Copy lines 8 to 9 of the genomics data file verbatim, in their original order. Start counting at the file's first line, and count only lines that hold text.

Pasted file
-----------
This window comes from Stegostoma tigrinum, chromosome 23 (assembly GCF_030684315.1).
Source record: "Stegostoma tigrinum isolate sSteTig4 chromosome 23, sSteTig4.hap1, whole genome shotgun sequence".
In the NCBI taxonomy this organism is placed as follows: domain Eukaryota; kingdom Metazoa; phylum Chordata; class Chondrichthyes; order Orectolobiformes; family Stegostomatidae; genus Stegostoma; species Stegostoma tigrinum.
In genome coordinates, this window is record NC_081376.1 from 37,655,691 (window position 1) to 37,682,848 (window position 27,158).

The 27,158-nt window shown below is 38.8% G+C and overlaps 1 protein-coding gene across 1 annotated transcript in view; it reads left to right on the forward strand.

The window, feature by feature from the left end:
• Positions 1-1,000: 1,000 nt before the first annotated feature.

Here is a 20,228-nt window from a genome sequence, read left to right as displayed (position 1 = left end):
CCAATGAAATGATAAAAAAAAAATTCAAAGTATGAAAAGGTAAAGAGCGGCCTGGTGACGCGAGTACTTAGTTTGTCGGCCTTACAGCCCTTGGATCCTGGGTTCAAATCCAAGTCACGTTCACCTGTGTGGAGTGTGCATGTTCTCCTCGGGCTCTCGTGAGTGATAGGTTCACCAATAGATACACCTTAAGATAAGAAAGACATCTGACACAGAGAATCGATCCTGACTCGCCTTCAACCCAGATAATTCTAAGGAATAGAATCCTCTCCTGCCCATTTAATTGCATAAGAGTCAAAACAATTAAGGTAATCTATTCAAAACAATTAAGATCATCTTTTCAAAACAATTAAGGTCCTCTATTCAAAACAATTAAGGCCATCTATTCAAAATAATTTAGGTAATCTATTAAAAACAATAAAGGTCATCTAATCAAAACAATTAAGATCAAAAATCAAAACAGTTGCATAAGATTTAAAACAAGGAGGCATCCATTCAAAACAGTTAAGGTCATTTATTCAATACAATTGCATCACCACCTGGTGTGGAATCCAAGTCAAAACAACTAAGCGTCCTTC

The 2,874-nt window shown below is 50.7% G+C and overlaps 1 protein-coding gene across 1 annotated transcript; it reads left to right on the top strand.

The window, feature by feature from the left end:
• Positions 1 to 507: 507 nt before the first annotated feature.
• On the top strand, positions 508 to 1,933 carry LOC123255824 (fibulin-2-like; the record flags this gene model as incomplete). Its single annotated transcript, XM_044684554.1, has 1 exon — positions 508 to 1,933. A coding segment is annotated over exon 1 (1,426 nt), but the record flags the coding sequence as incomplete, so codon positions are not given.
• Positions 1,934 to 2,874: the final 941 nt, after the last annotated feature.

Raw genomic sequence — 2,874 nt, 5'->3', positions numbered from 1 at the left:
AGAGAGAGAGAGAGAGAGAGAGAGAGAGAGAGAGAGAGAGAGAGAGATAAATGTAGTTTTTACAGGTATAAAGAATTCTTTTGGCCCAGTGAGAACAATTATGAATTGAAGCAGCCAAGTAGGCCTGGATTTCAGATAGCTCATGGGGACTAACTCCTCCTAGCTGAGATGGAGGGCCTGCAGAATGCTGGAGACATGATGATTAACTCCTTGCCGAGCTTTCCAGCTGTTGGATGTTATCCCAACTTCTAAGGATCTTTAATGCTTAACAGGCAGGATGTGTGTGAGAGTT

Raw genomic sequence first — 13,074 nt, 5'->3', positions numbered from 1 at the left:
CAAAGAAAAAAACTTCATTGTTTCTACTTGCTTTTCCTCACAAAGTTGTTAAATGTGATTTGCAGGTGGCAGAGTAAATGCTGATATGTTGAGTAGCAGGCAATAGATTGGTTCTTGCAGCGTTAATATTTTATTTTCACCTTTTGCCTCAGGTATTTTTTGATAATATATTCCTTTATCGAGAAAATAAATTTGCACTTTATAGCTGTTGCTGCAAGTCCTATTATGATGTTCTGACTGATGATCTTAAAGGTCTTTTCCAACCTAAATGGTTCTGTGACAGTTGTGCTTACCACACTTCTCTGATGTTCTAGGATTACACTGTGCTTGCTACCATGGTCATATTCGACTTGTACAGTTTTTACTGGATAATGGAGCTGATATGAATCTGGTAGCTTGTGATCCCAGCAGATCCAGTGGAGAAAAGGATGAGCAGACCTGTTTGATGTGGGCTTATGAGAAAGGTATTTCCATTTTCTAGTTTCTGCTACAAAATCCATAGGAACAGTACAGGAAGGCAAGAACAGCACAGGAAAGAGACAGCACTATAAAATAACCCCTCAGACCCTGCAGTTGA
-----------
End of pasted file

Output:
Here is a 20,228-nt window from a genome sequence, read left to right as displayed (position 1 = left end):
CCAATGAAATGATAAAAAAAAAATTCAAAGTATGAAAAGGTAAAGAGCGGCCTGGTGACGCGAGTACTTAGTTTGTCGGCCTTACAGCCCTTGGATCCTGGGTTCAAATCCAAGTCACGTTCACCTGTGTGGAGTGTGCATGTTCTCCTCGGGCTCTCGTGAGTGATAGGTTCACCAATAGATACACCTTAAGATAAGAAAGACATCTGACACAGAGAATCGATCCTGACTCGCCTTCAACCCAGATAATTCTAAGGAATAGAATCCTCTCCTGCCCATTTAATTGCATAAGAGTCAAAACAATTAAGGTAATCTATTCAAAACAATTAAGATCATCTTTTCAAAACAATTAAGGTCCTCTATTCAAAACAATTAAGGCCATCTATTCAAAATAATTTAGGTAATCTATTAAAAACAATAAAGGTCATCTAATCAAAACAATTAAGATCAAAAATCAAAACAGTTGCATAAGATTTAAAACAAGGAGGCATCCATTCAAAACAGTTAAGGTCATTTATTCAATACAATTGCATCACCACCTGGTGTGGAATCCAAGTCAAAACAACTAAGCGTCCTTC